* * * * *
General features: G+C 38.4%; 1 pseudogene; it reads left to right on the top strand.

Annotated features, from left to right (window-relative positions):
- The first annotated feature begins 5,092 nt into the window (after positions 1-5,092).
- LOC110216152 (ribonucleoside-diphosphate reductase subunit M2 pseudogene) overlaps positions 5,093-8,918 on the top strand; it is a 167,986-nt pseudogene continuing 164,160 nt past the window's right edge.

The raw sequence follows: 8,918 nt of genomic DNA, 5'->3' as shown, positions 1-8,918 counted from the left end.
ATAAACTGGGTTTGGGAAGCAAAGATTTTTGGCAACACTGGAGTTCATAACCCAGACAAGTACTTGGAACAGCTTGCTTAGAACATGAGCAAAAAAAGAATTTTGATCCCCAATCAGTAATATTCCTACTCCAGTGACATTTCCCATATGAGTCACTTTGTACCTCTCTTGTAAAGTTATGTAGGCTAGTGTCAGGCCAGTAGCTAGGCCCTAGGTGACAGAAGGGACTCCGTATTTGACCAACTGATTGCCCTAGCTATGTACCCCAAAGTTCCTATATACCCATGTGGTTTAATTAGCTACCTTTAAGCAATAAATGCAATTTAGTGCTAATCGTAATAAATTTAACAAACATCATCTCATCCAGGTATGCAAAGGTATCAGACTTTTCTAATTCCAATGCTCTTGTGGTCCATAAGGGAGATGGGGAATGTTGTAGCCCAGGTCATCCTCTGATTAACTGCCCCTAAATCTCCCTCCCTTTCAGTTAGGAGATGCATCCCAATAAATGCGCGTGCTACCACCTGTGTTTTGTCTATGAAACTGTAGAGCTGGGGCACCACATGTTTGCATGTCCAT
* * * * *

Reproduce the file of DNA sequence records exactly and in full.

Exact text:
General features: G+C 38.4%; 1 pseudogene; it reads left to right on the top strand.

Annotated features, from left to right (window-relative positions):
- The first annotated feature begins 5,092 nt into the window (after positions 1-5,092).
- LOC110216152 (ribonucleoside-diphosphate reductase subunit M2 pseudogene) overlaps positions 5,093-8,918 on the top strand; it is a 167,986-nt pseudogene continuing 164,160 nt past the window's right edge.

The raw sequence follows: 8,918 nt of genomic DNA, 5'->3' as shown, positions 1-8,918 counted from the left end.
ATAAACTGGGTTTGGGAAGCAAAGATTTTTGGCAACACTGGAGTTCATAACCCAGACAAGTACTTGGAACAGCTTGCTTAGAACATGAGCAAAAAAAGAATTTTGATCCCCAATCAGTAATATTCCTACTCCAGTGACATTTCCCATATGAGTCACTTTGTACCTCTCTTGTAAAGTTATGTAGGCTAGTGTCAGGCCAGTAGCTAGGCCCTAGGTGACAGAAGGGACTCCGTATTTGACCAACTGATTGCCCTAGCTATGTACCCCAAAGTTCCTATATACCCATGTGGTTTAATTAGCTACCTTTAAGCAATAAATGCAATTTAGTGCTAATCGTAATAAATTTAACAAACATCATCTCATCCAGGTATGCAAAGGTATCAGACTTTTCTAATTCCAATGCTCTTGTGGTCCATAAGGGAGATGGGGAATGTTGTAGCCCAGGTCATCCTCTGATTAACTGCCCCTAAATCTCCCTCCCTTTCAGTTAGGAGATGCATCCCAATAAATGCGCGTGCTACCACCTGTGTTTTGTCTATGAAACTGTAGAGCTGGGGCACCACATGTTTGCATGTCCAT